With the release of SP1 for Office 2010, it's only fitting to catch up with your present thoughts on the Ribbon:
You asked about 'What do you think of the Ribbon?' Versus the Office 2003 approach Tabs?
I use both and have used Office 2007 for almost three years now and still can't come to terms with 'intuitive nature' of 2007 vs. 2003. In general, I'm only looking to perform the same activities that Word 5.0 could manage -- the desktop publishing features seem to cloud ordinary work. Mind you I have been in the IT industry for 41 years and was a very early adopter of word processors and spreadsheet tools.
I have written code and developed systems and processes for many of the Fortune 50. Perhaps my legacy aspect is the limiting factor on wanting to adopt 2007. It lacks intuitiveness for me, just as WordPerfect was created for editors and those using bookmarking and markup characters, WordPerfect lacked intuitiveness for me as well but I understood all the crazy keystrokes were customized for a specific industry group.
I would have to think a little more to come up with the most annoying specific issues that I find bothersome, but, suffice it to say, I have migrated to the OpenOffice environment on my latest home laptop and plan over the longer term to minimize or disassociate from MS completely. Ribbons belong on packages like GIFs.
I hate it and despise it also in Excel. I use classic menus for Excel and Word and cannot find anything.
Microsoft should take the 'brilliant' team that revamped Word and Excel with its Ribbon in 2007 and hang them from the tallest poles at the entrance to the Redmond campus.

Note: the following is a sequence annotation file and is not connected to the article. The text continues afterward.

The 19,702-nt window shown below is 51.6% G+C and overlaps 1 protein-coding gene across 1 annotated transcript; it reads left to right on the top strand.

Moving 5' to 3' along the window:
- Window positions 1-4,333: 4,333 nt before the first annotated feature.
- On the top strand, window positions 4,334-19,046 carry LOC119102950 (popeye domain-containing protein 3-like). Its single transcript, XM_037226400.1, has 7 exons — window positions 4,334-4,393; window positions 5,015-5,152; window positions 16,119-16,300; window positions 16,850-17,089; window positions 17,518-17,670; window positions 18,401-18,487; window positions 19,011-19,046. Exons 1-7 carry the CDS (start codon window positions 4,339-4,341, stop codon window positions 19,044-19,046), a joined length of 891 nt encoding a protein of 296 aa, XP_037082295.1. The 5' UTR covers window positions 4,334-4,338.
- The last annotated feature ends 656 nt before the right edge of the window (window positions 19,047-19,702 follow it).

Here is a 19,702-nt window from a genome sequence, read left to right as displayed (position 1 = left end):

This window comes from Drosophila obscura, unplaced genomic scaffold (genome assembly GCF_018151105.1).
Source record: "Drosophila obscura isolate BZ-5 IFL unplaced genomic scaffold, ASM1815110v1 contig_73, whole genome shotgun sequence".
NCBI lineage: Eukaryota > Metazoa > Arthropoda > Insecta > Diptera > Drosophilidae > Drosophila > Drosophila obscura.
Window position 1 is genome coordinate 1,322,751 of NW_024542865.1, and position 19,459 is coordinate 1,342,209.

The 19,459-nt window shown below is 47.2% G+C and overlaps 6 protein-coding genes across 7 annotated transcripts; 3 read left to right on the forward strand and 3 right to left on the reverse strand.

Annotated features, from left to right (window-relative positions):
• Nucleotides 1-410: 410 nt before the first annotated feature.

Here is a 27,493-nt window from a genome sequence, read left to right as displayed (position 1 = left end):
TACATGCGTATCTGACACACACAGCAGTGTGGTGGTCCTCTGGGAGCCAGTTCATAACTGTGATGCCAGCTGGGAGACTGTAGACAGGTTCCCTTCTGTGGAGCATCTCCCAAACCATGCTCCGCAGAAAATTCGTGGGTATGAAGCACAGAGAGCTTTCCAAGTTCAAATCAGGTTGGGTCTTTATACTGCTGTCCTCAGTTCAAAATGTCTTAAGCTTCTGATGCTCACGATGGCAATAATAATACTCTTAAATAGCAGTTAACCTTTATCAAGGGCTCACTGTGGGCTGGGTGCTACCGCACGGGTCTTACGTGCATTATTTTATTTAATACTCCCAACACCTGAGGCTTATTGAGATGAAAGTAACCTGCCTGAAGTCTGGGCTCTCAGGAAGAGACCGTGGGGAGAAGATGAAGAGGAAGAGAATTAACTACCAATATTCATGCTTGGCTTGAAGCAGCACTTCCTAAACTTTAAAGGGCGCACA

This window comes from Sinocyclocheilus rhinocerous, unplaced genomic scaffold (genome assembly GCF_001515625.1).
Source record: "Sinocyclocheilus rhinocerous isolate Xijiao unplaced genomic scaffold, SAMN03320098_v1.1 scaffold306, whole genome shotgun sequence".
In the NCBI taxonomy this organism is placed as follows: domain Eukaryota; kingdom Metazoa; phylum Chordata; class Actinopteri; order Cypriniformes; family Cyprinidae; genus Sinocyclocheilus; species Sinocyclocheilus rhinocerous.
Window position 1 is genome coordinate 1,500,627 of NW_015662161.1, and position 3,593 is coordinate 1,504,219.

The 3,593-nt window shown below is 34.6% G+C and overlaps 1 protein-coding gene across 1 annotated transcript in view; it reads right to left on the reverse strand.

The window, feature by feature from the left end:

I've been using spreadsheets and word processors since they were invented, and I was all for making these products more intuitive and user friendly -- not just for heavy users but everyone. The Ribbon was a huge face plant. NOT intuitive, NOT user friendly. It caused an enormous waste of time to transition when working on my client's new computers and actually made the user experience worse. Burying obvious features several levels deep and not in an obvious place was unbelievably frustrating.
If they did usability testing, they didn't listen very well.
The Ribbon is awful. Maybe it's not the Ribbon per se -- the menus are illogical and non-intuitive. If I want to edit the existing header in a Word document, I have to go to the INSERT tab. Microsoft broke many of the things that were working fine (hey, maybe that's why it hid them deep in the Ribbon somewhere). And it's not just the Ribbon that broke things, it's what MS put in it -- once I find that Insert->Header location, I get 25 useless new preformatted styles. I've never used them, and I've never seen anyone else use them.
The Charts and Pivot Tables are probably the things it broke the worst. If there were any reasonable alternatives to Word and Excel, many people would be moving to them. Personally, I did the Office 2010 free trial, and when it expired and they wanted money, I went back to 2003 knowing that I'm not really missing anything. I dread the day when I have to force the executives off of 2003 and onto 2010 -- I'll have my resume ready.
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